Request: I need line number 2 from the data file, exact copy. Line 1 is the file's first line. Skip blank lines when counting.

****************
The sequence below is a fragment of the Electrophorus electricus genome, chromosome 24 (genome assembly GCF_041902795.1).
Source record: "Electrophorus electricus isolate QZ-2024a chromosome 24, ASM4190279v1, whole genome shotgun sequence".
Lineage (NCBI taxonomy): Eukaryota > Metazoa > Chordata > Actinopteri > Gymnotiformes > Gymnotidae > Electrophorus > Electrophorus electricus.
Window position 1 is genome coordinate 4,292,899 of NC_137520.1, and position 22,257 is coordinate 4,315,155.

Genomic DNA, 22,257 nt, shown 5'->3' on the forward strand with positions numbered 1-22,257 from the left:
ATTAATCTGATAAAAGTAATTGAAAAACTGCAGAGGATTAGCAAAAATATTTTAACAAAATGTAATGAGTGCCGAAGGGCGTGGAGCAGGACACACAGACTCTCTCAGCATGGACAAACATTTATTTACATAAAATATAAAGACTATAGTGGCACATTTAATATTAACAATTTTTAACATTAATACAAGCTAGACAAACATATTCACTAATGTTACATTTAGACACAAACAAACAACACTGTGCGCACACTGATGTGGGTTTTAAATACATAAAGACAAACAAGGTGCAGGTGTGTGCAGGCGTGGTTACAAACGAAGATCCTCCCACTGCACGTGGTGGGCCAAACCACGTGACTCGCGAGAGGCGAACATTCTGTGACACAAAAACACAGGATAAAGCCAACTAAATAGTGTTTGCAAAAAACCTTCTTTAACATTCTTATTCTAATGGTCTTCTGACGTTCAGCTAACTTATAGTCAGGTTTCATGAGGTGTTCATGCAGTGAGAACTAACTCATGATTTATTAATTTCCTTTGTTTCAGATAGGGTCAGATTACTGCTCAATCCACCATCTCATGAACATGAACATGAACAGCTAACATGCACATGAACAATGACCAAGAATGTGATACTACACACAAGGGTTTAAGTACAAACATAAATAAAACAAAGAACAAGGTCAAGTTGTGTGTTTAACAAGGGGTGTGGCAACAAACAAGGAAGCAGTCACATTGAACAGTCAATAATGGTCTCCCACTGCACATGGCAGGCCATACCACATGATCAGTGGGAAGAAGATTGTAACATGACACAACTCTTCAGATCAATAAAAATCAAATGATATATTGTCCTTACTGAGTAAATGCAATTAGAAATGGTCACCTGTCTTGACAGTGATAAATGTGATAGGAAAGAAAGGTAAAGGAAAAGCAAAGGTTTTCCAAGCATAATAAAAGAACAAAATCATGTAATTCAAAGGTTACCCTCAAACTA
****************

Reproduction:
Source record: "Electrophorus electricus isolate QZ-2024a chromosome 24, ASM4190279v1, whole genome shotgun sequence".